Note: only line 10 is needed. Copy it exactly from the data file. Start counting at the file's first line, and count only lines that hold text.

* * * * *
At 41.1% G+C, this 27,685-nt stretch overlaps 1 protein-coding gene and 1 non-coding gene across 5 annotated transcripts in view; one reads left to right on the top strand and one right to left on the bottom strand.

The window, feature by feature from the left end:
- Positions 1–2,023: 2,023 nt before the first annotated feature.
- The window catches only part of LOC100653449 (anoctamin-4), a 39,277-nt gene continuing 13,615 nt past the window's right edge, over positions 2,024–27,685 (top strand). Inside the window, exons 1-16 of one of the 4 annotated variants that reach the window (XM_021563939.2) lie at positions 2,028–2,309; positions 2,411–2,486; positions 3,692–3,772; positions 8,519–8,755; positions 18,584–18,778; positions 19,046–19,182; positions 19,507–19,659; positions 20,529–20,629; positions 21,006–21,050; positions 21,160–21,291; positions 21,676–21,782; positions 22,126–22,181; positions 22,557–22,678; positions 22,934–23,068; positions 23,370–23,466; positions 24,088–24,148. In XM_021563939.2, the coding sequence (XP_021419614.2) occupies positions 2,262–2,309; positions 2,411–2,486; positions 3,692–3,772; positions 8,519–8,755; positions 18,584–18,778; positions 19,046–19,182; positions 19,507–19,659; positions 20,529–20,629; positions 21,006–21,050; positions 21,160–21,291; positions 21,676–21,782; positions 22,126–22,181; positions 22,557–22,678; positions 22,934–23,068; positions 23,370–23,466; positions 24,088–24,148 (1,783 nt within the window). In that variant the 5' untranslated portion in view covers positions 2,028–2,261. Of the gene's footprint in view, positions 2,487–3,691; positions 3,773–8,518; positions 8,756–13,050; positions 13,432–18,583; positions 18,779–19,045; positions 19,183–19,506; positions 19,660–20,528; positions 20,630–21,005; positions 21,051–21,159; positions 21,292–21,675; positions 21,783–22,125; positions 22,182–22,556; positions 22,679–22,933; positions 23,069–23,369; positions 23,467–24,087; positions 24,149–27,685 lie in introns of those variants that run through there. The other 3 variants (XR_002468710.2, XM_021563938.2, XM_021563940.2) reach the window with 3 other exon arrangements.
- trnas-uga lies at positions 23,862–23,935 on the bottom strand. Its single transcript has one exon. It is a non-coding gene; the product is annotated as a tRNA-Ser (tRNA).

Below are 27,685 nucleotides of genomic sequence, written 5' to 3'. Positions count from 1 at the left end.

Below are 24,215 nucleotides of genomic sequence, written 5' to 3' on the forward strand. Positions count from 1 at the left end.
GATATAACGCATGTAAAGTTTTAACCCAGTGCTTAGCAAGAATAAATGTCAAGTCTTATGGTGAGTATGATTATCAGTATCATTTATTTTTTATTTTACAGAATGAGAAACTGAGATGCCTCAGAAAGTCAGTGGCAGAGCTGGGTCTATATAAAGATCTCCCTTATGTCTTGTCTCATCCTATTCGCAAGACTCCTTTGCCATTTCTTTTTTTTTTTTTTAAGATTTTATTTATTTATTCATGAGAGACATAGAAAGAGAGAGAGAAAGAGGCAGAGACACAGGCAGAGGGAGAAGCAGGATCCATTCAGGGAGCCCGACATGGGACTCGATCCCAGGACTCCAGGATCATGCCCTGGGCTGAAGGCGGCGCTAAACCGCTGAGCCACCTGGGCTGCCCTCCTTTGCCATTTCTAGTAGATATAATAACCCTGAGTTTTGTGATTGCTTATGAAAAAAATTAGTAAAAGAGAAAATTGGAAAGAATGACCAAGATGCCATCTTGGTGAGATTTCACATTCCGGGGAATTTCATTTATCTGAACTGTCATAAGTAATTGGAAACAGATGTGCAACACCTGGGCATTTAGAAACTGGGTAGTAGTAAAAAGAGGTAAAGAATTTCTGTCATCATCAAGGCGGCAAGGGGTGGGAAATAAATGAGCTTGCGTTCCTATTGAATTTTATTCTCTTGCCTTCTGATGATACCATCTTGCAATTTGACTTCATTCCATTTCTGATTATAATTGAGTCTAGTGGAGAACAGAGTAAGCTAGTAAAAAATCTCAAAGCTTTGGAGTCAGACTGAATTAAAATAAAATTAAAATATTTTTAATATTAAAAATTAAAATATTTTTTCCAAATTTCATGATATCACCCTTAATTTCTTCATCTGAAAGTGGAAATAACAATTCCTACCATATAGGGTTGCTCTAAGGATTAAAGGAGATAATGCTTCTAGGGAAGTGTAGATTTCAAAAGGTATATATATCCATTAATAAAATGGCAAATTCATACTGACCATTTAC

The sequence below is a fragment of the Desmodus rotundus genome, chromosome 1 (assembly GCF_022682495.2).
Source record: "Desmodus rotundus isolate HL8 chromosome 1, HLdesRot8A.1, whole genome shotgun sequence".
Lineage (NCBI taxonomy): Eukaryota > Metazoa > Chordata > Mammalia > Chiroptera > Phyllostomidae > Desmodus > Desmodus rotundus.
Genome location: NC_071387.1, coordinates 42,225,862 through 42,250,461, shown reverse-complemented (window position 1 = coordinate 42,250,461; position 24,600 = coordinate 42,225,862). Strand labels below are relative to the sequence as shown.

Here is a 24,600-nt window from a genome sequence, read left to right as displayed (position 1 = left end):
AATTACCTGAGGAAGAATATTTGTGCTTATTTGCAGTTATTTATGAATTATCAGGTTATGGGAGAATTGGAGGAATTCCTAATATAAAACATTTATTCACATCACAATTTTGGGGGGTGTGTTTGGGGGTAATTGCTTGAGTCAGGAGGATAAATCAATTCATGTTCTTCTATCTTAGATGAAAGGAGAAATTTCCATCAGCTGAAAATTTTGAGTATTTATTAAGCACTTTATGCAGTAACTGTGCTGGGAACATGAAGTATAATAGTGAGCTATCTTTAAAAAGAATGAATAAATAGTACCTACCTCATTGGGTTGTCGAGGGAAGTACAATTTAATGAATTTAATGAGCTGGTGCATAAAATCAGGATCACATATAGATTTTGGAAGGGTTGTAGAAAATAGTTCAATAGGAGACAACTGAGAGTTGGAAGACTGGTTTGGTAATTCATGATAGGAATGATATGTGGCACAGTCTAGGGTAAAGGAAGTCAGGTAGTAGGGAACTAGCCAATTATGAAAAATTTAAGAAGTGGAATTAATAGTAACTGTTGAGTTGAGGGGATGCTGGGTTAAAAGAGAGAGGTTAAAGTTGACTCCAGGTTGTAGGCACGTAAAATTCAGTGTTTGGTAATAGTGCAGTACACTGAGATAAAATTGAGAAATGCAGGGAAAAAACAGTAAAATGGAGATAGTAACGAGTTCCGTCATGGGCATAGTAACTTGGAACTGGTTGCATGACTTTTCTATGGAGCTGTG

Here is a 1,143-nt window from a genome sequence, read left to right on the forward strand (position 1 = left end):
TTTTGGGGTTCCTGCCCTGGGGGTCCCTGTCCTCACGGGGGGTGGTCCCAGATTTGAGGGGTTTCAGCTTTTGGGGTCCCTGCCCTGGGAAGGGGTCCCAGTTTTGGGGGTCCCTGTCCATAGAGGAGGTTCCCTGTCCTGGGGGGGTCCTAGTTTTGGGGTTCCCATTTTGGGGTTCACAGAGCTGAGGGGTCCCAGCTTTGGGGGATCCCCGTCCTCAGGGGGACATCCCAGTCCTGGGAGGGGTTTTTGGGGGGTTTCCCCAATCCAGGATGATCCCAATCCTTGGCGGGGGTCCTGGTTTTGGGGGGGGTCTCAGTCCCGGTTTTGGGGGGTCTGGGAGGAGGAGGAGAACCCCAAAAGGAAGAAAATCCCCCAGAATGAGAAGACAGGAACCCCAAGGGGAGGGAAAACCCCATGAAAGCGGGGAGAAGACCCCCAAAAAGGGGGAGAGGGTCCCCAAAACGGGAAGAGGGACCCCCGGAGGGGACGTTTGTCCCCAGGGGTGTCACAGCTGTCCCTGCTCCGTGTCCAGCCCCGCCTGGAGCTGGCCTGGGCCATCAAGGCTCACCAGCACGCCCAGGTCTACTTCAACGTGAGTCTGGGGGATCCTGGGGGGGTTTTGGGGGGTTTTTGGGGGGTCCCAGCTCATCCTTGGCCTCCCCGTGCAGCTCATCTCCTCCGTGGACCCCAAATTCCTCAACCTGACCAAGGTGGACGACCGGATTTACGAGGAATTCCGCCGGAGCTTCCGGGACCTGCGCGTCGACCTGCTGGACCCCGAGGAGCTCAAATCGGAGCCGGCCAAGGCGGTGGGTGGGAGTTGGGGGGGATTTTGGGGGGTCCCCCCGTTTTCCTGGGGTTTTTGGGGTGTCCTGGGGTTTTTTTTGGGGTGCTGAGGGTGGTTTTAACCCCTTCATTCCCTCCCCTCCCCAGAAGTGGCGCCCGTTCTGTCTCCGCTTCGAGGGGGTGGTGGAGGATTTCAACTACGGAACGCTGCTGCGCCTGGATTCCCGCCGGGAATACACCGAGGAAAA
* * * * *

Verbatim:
Source record: "Desmodus rotundus isolate HL8 chromosome 1, HLdesRot8A.1, whole genome shotgun sequence".